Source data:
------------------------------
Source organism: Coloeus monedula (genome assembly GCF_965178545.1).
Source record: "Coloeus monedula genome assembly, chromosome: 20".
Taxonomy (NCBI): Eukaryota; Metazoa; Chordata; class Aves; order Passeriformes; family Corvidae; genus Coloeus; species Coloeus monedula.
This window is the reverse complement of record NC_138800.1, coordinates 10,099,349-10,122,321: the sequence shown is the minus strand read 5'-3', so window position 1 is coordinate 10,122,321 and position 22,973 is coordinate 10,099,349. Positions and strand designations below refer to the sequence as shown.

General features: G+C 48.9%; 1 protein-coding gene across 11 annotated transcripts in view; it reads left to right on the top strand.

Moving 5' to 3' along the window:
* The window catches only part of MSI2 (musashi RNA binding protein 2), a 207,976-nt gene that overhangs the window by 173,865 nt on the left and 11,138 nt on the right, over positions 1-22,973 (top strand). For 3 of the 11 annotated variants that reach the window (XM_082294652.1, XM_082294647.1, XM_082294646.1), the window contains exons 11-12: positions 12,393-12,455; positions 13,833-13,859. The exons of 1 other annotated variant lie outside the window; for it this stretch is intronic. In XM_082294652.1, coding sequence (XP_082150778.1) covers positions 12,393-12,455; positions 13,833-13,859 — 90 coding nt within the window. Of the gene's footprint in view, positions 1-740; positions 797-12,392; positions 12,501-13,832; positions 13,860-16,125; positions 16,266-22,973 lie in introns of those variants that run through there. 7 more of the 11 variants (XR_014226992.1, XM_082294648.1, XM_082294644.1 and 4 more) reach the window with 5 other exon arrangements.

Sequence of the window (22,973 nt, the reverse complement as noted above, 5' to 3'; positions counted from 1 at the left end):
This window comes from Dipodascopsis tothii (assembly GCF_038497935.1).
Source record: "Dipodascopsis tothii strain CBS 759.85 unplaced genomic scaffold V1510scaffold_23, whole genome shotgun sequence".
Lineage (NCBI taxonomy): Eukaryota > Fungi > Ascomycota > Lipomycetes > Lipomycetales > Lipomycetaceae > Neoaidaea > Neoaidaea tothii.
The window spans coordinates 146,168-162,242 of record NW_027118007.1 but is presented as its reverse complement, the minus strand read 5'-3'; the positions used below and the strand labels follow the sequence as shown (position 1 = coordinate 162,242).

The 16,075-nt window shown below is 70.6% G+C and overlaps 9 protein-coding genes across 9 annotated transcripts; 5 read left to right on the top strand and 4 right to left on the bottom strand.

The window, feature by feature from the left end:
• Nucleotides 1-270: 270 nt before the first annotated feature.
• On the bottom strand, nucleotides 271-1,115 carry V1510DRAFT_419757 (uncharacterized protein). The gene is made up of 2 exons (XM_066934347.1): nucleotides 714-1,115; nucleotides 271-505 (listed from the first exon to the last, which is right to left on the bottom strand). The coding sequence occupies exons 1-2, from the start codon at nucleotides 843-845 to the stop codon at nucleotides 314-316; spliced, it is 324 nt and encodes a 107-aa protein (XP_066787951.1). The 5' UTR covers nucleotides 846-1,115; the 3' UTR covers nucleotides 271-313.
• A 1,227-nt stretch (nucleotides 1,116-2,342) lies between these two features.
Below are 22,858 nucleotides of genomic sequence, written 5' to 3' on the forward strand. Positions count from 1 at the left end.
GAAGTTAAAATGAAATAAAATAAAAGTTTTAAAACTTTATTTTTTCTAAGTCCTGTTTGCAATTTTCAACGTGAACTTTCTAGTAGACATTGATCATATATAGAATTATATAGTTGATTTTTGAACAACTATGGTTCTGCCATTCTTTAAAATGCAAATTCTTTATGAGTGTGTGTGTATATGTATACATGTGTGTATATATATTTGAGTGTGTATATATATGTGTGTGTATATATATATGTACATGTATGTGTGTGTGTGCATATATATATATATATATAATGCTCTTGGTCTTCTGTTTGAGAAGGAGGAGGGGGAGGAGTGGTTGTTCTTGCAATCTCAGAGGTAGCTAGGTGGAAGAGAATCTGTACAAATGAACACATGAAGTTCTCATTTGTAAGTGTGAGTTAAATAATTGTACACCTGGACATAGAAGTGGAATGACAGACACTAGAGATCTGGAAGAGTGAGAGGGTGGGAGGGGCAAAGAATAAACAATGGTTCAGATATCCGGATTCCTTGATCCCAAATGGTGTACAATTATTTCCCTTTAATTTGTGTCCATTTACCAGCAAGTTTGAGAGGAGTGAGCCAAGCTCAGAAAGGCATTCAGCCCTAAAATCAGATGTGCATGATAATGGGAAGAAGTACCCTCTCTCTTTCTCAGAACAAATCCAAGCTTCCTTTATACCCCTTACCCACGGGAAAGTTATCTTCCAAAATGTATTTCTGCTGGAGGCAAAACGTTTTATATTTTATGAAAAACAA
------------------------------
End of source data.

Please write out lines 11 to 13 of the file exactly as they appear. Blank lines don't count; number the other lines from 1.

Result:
Lineage (NCBI taxonomy): Eukaryota > Fungi > Ascomycota > Lipomycetes > Lipomycetales > Lipomycetaceae > Neoaidaea > Neoaidaea tothii.
The window spans coordinates 146,168-162,242 of record NW_027118007.1 but is presented as its reverse complement, the minus strand read 5'-3'; the positions used below and the strand labels follow the sequence as shown (position 1 = coordinate 162,242).

The 16,075-nt window shown below is 70.6% G+C and overlaps 9 protein-coding genes across 9 annotated transcripts; 5 read left to right on the top strand and 4 right to left on the bottom strand.